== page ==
The problem: insurance companies won’t disclose these assumptions, so it’s impossible to know how accurate your illustrations are. In an industry that prides itself on transparency and disclosure, shouldn’t there be rules, laws, or at least a code of conduct about this?
Back in 2011, the Office of the Superintendent of Financial Institutions (OSFI) published a document explaining what needs to be disclosed and why. However, if these rules aren’t enforced, they don’t matter. In fact, not one life insurance company in Canada is willing to disclose those proprietary assumptions, making the BYOB/IBC concept a farce. When your returns are 100% based on predictions, morally and ethically, they shouldn’t be proprietary.
A poor track record going back to the 1970s
In the early 2000s, a handful of insurers settled with hundreds of thousands of U.S. and Canadian policy holders for hundreds of millions of dollars. The suit? Deceptive sales practices. In the 1980s and 1990s, insurers and advisors pitched PAR as “vanishing premium” insurance, where dividends would eventually pay you premiums for life. When interest rates were high this wasn’t a problem, but rates fell, premiums returned, and clients demanded compensation.
It’s clear that in the long run, the dividend scales pitched by insurers and advisors alike can’t be trusted—and unfortunately, the complete lack of disclosure continues to this day.
I’ve spent 15 years in financial services, yet only discovered this after a new client asked me to review a policy from 1979. She hadn’t received a dividend in the last six years. I knew dividends weren’t guaranteed, but I didn’t realize a $0 dividend was even possible given the consistent annual returns over the last 100+ years. If I, as a finance professional, discovered this was happening only by chance, what chance does the average consumer have?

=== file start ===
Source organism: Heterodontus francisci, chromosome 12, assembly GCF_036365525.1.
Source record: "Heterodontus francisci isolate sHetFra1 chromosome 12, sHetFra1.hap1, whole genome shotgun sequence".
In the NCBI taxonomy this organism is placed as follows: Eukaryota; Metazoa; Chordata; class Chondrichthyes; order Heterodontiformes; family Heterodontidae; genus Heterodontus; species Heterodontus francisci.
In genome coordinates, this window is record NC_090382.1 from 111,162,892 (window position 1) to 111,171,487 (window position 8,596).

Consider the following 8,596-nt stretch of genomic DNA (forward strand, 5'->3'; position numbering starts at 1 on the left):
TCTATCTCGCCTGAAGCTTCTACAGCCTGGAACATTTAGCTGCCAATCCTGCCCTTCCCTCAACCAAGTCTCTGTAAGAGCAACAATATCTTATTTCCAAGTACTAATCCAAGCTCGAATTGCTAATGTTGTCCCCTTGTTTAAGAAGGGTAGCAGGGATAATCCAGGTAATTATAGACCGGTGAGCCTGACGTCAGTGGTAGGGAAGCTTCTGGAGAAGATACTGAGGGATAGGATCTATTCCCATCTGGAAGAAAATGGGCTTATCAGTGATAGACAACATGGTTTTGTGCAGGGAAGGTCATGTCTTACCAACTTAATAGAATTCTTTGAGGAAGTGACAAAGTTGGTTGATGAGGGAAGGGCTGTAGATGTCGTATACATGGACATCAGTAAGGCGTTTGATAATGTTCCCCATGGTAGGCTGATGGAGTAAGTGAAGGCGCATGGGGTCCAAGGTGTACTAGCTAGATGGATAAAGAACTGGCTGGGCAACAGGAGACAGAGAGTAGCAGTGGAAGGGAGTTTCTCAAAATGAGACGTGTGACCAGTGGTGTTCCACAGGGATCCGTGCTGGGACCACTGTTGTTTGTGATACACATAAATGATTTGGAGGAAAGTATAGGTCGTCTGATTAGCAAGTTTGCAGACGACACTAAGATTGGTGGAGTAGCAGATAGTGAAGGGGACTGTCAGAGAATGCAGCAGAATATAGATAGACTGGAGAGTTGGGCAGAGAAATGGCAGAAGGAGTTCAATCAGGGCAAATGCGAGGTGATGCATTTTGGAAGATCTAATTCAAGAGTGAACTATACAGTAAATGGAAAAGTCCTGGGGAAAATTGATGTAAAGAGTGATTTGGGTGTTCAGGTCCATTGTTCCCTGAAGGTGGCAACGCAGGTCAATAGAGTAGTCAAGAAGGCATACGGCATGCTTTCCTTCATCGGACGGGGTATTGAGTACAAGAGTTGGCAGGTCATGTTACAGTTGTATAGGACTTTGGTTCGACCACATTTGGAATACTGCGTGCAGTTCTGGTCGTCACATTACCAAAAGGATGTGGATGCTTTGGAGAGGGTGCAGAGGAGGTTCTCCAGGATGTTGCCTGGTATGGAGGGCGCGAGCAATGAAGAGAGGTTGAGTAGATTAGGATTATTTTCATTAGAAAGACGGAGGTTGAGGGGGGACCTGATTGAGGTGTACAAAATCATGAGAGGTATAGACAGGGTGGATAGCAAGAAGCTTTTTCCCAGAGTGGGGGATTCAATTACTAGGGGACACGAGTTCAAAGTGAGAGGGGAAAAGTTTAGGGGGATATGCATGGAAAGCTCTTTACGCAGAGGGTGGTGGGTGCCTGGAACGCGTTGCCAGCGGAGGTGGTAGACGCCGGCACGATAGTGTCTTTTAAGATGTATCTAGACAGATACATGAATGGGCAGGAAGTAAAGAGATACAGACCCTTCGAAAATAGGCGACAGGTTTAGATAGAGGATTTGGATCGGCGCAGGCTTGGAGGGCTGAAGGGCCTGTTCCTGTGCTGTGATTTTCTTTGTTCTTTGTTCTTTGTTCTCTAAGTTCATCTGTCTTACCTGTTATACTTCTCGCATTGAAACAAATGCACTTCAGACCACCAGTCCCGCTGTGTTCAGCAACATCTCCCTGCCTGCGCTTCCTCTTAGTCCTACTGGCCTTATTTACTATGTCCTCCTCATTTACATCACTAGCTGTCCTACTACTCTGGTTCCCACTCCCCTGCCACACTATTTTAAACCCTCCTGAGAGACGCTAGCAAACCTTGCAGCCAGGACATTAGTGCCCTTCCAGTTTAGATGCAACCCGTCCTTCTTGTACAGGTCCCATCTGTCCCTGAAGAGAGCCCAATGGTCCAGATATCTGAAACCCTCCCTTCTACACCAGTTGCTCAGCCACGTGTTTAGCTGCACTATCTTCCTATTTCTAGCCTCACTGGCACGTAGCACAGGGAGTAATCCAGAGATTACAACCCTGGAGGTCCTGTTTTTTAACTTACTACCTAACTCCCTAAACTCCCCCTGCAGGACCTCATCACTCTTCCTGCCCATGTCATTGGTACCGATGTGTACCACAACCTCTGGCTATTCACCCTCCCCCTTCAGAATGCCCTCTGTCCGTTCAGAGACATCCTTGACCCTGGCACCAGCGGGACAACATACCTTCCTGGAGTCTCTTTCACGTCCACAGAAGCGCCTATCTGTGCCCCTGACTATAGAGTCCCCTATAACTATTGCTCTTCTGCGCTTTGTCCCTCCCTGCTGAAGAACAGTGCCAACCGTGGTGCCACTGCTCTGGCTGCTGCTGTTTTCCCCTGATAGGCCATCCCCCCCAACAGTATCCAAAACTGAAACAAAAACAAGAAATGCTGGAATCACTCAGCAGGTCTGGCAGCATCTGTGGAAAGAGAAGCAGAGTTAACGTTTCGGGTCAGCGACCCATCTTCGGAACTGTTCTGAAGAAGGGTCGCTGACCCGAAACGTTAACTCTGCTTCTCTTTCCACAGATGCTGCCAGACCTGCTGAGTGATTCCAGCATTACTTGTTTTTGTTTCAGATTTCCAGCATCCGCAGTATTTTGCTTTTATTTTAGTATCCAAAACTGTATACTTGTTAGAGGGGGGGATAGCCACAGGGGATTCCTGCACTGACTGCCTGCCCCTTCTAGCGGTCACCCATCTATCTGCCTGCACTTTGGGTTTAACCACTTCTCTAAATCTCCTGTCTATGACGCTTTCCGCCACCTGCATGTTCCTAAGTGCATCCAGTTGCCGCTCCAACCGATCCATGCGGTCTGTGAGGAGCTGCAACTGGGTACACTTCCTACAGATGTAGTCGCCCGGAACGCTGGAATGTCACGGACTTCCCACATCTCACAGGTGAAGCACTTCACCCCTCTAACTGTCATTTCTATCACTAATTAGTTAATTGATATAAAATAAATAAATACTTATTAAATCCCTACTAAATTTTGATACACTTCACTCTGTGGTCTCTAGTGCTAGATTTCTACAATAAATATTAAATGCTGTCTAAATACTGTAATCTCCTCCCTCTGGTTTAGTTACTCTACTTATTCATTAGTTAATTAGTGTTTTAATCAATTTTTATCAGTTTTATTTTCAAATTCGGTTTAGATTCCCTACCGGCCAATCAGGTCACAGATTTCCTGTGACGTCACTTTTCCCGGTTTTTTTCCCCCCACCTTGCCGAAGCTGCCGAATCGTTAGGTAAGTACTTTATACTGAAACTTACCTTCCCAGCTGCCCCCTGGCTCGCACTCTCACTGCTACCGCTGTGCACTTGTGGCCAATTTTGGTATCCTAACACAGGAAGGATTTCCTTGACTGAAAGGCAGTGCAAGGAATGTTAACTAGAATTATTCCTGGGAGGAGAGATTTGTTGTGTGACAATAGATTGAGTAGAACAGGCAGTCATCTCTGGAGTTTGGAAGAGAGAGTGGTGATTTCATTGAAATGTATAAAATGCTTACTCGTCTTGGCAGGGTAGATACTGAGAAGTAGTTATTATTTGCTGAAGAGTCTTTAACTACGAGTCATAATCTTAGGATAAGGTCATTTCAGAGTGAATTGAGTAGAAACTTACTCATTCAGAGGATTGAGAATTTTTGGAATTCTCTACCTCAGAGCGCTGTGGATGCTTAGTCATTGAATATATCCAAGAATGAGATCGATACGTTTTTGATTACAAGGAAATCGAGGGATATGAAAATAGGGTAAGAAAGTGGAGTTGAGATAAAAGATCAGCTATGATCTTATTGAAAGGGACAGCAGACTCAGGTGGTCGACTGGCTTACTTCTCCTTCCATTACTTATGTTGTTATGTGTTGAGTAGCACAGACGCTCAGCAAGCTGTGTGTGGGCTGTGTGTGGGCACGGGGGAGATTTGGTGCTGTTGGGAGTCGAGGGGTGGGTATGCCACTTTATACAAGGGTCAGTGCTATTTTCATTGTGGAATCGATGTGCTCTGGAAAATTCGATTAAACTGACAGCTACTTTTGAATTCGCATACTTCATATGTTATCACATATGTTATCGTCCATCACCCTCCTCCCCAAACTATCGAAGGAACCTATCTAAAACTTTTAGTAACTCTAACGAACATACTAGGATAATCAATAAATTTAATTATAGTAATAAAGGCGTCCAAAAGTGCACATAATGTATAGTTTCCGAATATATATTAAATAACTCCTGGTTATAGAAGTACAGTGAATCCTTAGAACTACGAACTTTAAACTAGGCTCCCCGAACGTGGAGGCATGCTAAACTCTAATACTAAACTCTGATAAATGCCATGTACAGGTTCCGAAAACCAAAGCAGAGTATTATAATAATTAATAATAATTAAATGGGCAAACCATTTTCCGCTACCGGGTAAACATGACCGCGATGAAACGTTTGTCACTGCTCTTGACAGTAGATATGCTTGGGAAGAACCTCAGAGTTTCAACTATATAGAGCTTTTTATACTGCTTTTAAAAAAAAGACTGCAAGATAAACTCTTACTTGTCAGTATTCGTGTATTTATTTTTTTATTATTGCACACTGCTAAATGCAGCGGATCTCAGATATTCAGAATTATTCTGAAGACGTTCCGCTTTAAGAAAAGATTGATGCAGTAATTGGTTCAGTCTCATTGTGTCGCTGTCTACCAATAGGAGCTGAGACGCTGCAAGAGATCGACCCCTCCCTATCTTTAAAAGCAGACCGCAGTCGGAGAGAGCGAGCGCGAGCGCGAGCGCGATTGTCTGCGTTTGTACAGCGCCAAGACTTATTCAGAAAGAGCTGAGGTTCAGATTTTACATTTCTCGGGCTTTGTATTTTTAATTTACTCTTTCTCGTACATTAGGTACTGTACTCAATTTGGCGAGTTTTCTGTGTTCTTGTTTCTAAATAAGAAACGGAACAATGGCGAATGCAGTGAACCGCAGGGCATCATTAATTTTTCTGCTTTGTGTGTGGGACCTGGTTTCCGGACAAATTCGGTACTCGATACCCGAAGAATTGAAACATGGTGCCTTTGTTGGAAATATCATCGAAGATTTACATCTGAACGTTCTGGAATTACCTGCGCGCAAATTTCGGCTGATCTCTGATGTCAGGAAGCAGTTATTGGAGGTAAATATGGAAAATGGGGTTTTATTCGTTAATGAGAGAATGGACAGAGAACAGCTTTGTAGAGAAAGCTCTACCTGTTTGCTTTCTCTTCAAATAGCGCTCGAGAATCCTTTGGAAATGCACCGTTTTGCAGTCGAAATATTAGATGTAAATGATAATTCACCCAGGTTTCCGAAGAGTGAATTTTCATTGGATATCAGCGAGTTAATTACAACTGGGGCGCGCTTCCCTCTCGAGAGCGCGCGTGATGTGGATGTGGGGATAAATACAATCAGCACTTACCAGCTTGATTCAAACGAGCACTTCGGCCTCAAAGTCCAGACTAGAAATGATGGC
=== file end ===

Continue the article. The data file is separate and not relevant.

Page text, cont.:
The verdict on Participating Life Insurance
Participating Life Insurance has a long history of providing consistent returns to clients, and they do have a place in the market. They’re not all bad, and the companies offering them aren’t all out to pull a fast one. However, even though my client was receiving dividends for most of the policy’s lifespan, it doesn’t discount the fact that we deserve to know how dividends are distributed, and what those underlying assumptions are. When a product is pitched as a retirement investment and policyholders plan on utilizing it 30 – 40 years from now, they deserve transparency.
Nearly every Canadian reading this has a friend or family member with one of these products, and chances are they don’t even know it. Six of Canada’s largest insurance companies manage a combined $81+ billion of your assets, yet refuse to disclose the underlying assumptions your dividends are based on. I personally own two of these policies for my children, and as a member of that fund, deserve full disclosure.
My final thoughts: if you’re sacrificing traditional investing and utilizing Participating Life Insurance as a path to wealth, you’re bound to end up disappointed. My personal and professional recommendation: financial advisors and individuals alike need to stop purchasing PAR policies until companies deliver on transparency. In the end, keep one thing in mind when reviewing your PAR policy: you’re not your own banker, and there’s nothing infinite about it.
The above post includes excerpts from my ebook, Fortune or fiction: why the ‘Be Your Own Banker’ concept is flawed. For more information about Participating Life Insurance and how to navigate the right investment portfolio for you, send me an email anytime.